Thousands of indigenous artists and craftspeople could also lose their livelihoods. For two decades, many indigenous artists—including those with international acclaim—have relied on CDEP to supplement their incomes. In June, a Senate Inquiry, Indigenous Art—Securing the Future 2007, called on the government to convert CDEP positions in art centres into properly funded jobs. Instead, art workers will be pushed onto work-for-the-dole. At the same time, all welfare payments in the 73 designated communities will be automatically 50 percent “quarantined”. Parents whose children are considered “at risk” will have their entire benefit “quarantined”. Welfare recipients will be given vouchers that can only be spent in certain stores such as Coles, Woolworths and K-Mart. For most remote communities this is unworkable and will have disastrous ramifications. Take, for example, the small community of Mapuru, situated 600 kilometres east of Darwin in North East Arnhemland. Local people, renowned for basket weaving, have been running a co-operative venture, where they can buy healthy foods, fishing lines, tyres and other necessities. Two years ago, the “co-op” won a National Heart Foundation award for its health initiative. It is not, however, a licensed community store under the National Emergency Response Act, so no-one can use welfare vouchers there. The nearest licensed community store is a charter flight away, or many hours by road. Residents fear they will be forced to leave their community, something they have resisted for decades.

The not-too-hidden agenda behind these measures is the closure of “unviable” townships, whose people will be forced into urban centres, where they can be exploited as cheap labour. Their lands will be cleared for mining, pastoral, waste disposal or tourism projects. At the same time, the entire intervention project is being utilised as a testing ground for national schemes to slash welfare entitlements. Human Services Minister Chris Ellison declared earlier this month: “What we’re learning in the Territory will be extremely important for our nation-wide roll-out in relation to income management.”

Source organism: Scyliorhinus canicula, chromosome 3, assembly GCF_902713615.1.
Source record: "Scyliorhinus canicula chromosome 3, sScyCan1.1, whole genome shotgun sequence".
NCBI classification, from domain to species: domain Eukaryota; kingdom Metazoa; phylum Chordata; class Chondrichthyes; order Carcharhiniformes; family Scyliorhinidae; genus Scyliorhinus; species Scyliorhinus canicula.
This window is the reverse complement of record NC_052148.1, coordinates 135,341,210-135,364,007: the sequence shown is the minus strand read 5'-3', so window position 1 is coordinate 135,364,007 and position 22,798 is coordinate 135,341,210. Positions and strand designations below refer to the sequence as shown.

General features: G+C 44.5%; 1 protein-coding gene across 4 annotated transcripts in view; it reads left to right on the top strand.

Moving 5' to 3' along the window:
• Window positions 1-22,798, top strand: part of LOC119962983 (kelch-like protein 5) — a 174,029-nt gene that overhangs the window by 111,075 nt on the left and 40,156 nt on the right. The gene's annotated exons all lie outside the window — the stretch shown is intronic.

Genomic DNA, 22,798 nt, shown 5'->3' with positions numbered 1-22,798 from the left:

Among ordinary people, opposition to these measures is deepening. Last week, indigenous community workers from the NT travelled to Sydney, addressing a 600-strong audience and exposing the harrowing effects of Howard’s measures. Raelene Rosas condemned the seizure of welfare payments, saying this had been met with confusion, fear and incredulity in remote areas: “[People are saying] ‘what’s going on? Why are they taking half our money? What for?’ They are taking away our rights as human beings.”

From the outset, the Labor Party has extended full bipartisan support to the NT intervention, reflecting its agreement with the underlying economic and social agenda. In the face of growing criticism, Labor’s indigenous affairs spokesperson, Jenny Macklin, belatedly announced that a Labor government would reinstate CDEP. She nevertheless insisted it would maintain the quarantining of welfare.

The Socialist Equality Party has condemned the military intervention from the outset. We demand the immediate withdrawal of all troops and police from Aboriginal townships in the Northern Territory. At the same time, we call for the implementation of a vast economic and social program, involving the commitment of billions of dollars for health, education, child care, housing and recreational facilities, along with well-paid, full-time permanent jobs, to overcome two centuries of dispossession, disadvantage and oppression suffered by the Aboriginal people.

Authorised by N. Beams, 100B Sydenham Rd, Marrickville, NSW